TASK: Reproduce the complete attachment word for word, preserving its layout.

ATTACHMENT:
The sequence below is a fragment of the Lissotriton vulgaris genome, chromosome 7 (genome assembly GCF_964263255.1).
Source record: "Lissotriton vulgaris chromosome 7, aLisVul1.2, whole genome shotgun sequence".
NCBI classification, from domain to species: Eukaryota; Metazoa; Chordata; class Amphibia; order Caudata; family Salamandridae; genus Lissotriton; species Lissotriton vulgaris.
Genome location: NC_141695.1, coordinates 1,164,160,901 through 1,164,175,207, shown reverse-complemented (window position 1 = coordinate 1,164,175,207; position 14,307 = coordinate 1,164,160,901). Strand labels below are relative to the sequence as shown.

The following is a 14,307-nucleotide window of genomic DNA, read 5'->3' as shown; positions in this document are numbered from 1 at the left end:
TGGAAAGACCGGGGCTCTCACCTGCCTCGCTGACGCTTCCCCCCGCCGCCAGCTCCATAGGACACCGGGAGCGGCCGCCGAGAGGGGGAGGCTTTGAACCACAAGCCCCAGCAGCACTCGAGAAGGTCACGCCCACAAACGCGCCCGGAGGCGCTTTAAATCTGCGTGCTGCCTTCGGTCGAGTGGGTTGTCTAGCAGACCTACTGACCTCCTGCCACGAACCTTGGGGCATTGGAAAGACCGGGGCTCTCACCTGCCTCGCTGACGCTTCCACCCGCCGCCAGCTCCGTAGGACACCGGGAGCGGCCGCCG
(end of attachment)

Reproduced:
The sequence below is a fragment of the Lissotriton vulgaris genome, chromosome 7 (genome assembly GCF_964263255.1).
Source record: "Lissotriton vulgaris chromosome 7, aLisVul1.2, whole genome shotgun sequence".
NCBI classification, from domain to species: Eukaryota; Metazoa; Chordata; class Amphibia; order Caudata; family Salamandridae; genus Lissotriton; species Lissotriton vulgaris.
Genome location: NC_141695.1, coordinates 1,164,160,901 through 1,164,175,207, shown reverse-complemented (window position 1 = coordinate 1,164,175,207; position 14,307 = coordinate 1,164,160,901). Strand labels below are relative to the sequence as shown.

The following is a 14,307-nucleotide window of genomic DNA, read 5'->3' as shown; positions in this document are numbered from 1 at the left end:
TGGAAAGACCGGGGCTCTCACCTGCCTCGCTGACGCTTCCCCCCGCCGCCAGCTCCATAGGACACCGGGAGCGGCCGCCGAGAGGGGGAGGCTTTGAACCACAAGCCCCAGCAGCACTCGAGAAGGTCACGCCCACAAACGCGCCCGGAGGCGCTTTAAATCTGCGTGCTGCCTTCGGTCGAGTGGGTTGTCTAGCAGACCTACTGACCTCCTGCCACGAACCTTGGGGCATTGGAAAGACCGGGGCTCTCACCTGCCTCGCTGACGCTTCCACCCGCCGCCAGCTCCGTAGGACACCGGGAGCGGCCGCCG